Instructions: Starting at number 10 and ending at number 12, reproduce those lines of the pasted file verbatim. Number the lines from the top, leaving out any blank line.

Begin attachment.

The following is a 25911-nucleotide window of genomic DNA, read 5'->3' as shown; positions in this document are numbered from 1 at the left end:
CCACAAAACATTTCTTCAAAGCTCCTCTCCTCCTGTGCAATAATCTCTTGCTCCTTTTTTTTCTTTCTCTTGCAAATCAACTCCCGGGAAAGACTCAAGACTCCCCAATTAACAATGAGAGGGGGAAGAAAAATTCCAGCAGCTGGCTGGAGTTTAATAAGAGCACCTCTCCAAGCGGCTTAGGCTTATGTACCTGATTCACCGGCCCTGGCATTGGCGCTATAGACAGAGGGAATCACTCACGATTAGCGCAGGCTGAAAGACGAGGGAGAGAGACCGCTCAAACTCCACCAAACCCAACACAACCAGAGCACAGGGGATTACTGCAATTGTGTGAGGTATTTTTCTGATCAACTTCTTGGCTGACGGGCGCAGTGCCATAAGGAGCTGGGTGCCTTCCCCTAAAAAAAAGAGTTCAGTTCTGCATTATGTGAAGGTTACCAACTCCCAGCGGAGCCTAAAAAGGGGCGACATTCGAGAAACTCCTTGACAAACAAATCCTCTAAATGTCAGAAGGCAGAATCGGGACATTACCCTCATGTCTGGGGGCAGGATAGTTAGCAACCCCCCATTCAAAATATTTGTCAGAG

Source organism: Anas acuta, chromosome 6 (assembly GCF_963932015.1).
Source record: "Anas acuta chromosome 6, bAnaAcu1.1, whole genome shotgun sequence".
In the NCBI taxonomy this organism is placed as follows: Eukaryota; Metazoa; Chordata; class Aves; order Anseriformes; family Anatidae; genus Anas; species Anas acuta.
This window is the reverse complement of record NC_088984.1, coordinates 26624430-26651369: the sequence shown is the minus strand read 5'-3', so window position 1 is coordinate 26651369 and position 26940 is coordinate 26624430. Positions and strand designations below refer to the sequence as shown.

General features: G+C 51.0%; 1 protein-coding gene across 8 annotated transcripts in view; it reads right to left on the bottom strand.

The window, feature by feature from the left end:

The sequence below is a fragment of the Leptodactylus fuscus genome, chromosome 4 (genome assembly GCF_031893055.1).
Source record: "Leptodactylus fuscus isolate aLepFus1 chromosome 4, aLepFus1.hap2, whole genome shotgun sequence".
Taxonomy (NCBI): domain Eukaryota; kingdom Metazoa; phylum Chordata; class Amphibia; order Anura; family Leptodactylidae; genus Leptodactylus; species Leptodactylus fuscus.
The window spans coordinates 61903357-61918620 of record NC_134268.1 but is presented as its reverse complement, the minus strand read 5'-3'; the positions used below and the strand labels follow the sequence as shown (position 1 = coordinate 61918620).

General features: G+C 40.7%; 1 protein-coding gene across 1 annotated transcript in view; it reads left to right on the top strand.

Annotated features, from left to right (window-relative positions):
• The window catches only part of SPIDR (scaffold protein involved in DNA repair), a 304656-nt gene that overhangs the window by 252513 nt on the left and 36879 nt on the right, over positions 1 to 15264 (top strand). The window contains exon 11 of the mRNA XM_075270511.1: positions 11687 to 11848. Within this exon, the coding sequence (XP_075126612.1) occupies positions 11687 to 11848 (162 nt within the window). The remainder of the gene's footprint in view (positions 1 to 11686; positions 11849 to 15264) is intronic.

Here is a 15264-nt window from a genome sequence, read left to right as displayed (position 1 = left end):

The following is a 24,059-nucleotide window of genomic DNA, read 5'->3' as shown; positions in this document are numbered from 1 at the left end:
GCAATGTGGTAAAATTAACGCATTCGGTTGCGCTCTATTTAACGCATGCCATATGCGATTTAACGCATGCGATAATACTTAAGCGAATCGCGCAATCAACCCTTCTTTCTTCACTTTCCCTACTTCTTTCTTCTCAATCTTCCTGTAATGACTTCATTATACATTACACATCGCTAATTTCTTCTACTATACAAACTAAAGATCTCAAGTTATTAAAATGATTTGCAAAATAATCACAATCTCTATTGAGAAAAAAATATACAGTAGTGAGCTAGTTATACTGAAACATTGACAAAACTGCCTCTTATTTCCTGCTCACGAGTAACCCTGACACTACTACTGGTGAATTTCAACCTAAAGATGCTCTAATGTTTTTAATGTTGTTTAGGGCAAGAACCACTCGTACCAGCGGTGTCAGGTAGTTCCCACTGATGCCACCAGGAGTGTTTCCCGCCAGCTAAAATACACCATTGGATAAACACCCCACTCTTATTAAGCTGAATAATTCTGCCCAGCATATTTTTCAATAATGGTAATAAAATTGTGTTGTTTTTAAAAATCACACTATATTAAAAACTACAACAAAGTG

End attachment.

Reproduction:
Source record: "Leptodactylus fuscus isolate aLepFus1 chromosome 4, aLepFus1.hap2, whole genome shotgun sequence".
Taxonomy (NCBI): domain Eukaryota; kingdom Metazoa; phylum Chordata; class Amphibia; order Anura; family Leptodactylidae; genus Leptodactylus; species Leptodactylus fuscus.
The window spans coordinates 61903357-61918620 of record NC_134268.1 but is presented as its reverse complement, the minus strand read 5'-3'; the positions used below and the strand labels follow the sequence as shown (position 1 = coordinate 61918620).